"He always was the strong one. He kept me in university when I was depressed enough to throw it all in and spend my last dime sucking Tequila in Puerto Escondido. Give him my - well it's all in the package. Goodbye, Jack and thanks again."

When I hung up I took the elevator down to check my mail for the first time since Richard's suicide; The mailbox was rifled and smashed, but there was a note from the building superintendent. I knocked on his door and he handed me a thick package. He said it arrived the day after the ambulance left.

Then he was quiet, too drunk to string syllables together and I began to gather my work bag into itself - angrily; pad, pen, recorder, stray novel.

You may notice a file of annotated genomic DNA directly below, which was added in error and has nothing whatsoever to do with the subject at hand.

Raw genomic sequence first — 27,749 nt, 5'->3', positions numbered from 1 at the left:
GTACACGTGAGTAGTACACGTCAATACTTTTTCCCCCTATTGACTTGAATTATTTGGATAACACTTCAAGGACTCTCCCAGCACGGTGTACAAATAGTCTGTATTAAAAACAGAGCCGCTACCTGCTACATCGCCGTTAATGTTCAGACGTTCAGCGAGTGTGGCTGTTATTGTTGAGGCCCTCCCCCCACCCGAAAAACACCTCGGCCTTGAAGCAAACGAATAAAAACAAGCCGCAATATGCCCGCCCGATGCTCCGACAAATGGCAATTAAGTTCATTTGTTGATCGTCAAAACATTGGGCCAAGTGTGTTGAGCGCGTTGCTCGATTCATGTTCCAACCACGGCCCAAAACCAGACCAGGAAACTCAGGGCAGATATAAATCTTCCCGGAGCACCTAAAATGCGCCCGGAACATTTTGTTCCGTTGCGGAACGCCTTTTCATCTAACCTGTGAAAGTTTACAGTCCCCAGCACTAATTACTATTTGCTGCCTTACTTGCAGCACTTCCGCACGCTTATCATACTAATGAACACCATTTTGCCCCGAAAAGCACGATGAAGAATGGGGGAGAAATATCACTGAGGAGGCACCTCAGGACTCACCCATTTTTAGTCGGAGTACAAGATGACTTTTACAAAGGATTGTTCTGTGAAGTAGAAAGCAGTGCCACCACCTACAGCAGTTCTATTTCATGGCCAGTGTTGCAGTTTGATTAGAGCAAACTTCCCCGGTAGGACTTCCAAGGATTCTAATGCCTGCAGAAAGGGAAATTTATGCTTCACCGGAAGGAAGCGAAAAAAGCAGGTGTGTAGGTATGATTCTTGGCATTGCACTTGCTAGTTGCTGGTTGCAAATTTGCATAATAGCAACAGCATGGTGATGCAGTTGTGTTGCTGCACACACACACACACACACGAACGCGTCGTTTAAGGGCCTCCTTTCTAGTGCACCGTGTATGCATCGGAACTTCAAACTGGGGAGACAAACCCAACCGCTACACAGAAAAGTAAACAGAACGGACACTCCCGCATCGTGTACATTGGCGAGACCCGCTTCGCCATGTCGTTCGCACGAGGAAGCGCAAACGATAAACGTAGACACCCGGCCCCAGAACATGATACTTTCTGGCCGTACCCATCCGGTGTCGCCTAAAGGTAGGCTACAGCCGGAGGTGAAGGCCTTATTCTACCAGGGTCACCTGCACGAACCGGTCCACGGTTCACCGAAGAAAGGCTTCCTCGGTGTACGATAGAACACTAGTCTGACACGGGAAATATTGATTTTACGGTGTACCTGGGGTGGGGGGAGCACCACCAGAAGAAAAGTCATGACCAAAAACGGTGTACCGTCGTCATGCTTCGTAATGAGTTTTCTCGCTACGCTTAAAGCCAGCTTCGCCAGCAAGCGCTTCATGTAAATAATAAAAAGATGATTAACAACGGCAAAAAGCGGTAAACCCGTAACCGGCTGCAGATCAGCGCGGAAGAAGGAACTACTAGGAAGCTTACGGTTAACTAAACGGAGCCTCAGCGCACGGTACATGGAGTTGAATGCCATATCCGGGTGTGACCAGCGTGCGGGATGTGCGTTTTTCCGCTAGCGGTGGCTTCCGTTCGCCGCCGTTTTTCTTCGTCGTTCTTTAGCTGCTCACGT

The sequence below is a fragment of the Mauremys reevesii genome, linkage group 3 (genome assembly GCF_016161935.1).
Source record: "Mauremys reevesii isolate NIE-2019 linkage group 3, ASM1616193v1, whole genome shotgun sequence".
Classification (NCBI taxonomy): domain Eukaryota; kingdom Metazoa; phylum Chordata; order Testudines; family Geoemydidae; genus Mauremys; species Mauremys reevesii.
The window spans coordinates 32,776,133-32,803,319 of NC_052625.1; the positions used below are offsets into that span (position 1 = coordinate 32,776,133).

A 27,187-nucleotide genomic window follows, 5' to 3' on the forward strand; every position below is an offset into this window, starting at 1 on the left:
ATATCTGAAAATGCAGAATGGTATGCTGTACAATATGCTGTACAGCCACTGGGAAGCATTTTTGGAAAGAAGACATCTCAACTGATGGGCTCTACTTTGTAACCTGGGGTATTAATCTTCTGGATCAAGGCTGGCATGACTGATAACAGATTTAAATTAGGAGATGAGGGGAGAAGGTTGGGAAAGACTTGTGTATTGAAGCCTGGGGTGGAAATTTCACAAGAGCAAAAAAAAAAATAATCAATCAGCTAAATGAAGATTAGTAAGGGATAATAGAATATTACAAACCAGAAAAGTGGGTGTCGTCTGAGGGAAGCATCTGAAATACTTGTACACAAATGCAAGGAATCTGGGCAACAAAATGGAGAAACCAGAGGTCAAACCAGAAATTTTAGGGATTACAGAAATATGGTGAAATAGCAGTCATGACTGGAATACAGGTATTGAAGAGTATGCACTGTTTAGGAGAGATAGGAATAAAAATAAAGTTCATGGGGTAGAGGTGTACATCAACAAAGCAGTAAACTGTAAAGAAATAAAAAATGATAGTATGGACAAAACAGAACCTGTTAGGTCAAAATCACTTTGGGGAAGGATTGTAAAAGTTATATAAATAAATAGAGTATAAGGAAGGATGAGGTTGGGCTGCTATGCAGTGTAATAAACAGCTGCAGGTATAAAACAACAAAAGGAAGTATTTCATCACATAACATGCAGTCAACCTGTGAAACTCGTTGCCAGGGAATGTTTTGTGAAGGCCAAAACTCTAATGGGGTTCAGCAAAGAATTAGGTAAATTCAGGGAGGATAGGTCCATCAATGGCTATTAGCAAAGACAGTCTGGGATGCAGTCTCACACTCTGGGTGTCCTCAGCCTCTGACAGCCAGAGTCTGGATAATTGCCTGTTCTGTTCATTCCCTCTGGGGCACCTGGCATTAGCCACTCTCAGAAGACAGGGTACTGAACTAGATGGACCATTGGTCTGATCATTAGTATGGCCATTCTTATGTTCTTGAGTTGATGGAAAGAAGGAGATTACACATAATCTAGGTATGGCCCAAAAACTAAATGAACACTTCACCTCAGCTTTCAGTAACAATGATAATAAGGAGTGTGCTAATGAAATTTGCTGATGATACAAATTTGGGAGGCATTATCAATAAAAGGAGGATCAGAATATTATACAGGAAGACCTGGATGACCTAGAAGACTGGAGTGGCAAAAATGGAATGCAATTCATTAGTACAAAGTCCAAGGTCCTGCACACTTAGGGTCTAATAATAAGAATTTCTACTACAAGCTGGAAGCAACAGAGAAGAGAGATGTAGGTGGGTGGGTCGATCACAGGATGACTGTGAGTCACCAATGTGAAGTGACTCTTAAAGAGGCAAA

"Can I ask you a question, Jack?"

He hoisted his massive arm one last time but no waiter appeared.

"Why did you tell me about Richard?" I sat back against Cassidy's wall at closing time with the last of the lager flattening in my glass.

"You share a load, it becomes easier to lift. He taught me that. He was magic the way he made things work for everybody. He was my little brother and who the wants to see his little brother do the things he never can - and still fail? Who wants to see his little brother gone? I wasted my last chance and I could have done so much better."

Then he cried, his huge shoulders jerking in time with his massive sobs.

Jack was still crying as I hauled myself out of Cassidy's.

I looked back through the window and the waiter had dropped another jug.

If I could write fiction, this'd be the story.

I made a quick phone call.

Before I went home.

The End